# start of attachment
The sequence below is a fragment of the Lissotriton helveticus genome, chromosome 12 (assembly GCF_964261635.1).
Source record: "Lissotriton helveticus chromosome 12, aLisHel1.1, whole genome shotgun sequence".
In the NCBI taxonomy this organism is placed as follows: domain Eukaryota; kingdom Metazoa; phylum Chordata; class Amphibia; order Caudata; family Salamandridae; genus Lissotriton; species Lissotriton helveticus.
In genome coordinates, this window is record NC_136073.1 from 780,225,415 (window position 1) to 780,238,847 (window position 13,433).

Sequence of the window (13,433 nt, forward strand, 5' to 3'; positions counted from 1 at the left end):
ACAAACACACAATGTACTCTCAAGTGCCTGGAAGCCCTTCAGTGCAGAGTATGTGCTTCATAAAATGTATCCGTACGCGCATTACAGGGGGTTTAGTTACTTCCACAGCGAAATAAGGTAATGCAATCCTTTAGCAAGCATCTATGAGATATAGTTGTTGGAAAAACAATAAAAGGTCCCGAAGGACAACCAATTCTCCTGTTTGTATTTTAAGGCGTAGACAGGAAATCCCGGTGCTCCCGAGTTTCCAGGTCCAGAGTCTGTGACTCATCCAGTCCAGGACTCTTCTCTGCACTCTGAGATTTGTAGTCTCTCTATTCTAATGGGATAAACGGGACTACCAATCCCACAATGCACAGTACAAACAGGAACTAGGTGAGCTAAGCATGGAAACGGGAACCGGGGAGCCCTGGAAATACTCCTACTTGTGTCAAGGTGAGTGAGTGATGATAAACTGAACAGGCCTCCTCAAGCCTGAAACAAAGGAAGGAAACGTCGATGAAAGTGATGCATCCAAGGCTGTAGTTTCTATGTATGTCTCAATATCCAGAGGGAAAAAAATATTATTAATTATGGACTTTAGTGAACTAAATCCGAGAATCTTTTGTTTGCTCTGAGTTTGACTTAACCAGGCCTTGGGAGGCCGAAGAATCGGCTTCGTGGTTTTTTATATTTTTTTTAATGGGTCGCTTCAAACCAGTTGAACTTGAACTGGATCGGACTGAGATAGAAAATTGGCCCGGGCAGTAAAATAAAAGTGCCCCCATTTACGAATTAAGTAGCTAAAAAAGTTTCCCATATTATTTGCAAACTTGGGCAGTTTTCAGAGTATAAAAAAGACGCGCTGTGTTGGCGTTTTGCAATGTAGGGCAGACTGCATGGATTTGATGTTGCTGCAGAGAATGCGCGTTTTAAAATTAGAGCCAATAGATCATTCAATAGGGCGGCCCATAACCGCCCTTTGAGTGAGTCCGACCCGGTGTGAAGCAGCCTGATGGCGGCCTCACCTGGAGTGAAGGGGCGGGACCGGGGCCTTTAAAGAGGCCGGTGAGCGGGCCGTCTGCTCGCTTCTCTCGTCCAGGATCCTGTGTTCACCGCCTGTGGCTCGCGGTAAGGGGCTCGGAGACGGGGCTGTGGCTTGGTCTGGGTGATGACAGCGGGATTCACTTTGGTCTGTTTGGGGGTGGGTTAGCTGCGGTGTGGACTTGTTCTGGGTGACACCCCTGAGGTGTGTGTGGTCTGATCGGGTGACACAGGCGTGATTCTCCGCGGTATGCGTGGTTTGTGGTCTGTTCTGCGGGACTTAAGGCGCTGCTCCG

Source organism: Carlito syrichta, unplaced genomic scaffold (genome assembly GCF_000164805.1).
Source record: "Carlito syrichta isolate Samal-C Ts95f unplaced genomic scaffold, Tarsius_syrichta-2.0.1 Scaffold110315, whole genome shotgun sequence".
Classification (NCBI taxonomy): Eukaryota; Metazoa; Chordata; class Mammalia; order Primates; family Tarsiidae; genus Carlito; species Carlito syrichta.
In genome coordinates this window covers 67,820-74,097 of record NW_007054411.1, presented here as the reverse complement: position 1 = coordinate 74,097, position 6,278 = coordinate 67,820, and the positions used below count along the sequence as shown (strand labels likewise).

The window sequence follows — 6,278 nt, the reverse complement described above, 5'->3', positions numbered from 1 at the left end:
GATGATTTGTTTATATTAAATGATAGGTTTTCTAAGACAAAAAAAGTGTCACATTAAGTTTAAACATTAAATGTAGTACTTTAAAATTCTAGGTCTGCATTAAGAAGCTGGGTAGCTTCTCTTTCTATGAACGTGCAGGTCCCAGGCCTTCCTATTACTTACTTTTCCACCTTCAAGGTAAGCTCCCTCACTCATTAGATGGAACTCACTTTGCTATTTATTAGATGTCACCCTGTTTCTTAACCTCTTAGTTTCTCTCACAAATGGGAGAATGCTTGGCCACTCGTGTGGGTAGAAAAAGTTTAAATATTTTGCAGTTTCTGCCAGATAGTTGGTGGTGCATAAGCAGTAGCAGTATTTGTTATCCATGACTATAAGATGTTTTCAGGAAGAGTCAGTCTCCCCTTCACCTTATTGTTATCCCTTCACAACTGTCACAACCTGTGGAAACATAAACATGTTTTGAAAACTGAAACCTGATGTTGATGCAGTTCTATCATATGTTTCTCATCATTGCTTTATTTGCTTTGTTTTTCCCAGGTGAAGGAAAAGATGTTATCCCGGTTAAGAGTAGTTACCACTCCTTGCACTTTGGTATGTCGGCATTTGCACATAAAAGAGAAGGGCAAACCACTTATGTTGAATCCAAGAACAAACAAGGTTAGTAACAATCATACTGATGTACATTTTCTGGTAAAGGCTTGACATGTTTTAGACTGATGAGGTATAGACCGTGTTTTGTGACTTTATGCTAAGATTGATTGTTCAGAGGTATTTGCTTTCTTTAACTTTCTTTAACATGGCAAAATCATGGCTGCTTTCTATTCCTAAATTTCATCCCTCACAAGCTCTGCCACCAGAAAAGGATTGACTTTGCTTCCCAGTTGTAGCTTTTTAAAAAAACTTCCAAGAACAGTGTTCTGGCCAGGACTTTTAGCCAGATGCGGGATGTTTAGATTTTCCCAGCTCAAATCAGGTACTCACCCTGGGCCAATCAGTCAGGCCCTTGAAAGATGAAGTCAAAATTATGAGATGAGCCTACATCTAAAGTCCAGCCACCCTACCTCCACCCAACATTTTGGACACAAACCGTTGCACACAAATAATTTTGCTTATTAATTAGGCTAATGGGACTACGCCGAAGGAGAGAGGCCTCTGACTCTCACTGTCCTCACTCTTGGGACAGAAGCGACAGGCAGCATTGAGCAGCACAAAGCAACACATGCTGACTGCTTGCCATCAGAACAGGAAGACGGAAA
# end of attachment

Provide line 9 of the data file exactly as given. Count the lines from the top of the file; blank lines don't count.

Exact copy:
Classification (NCBI taxonomy): Eukaryota; Metazoa; Chordata; class Mammalia; order Primates; family Tarsiidae; genus Carlito; species Carlito syrichta.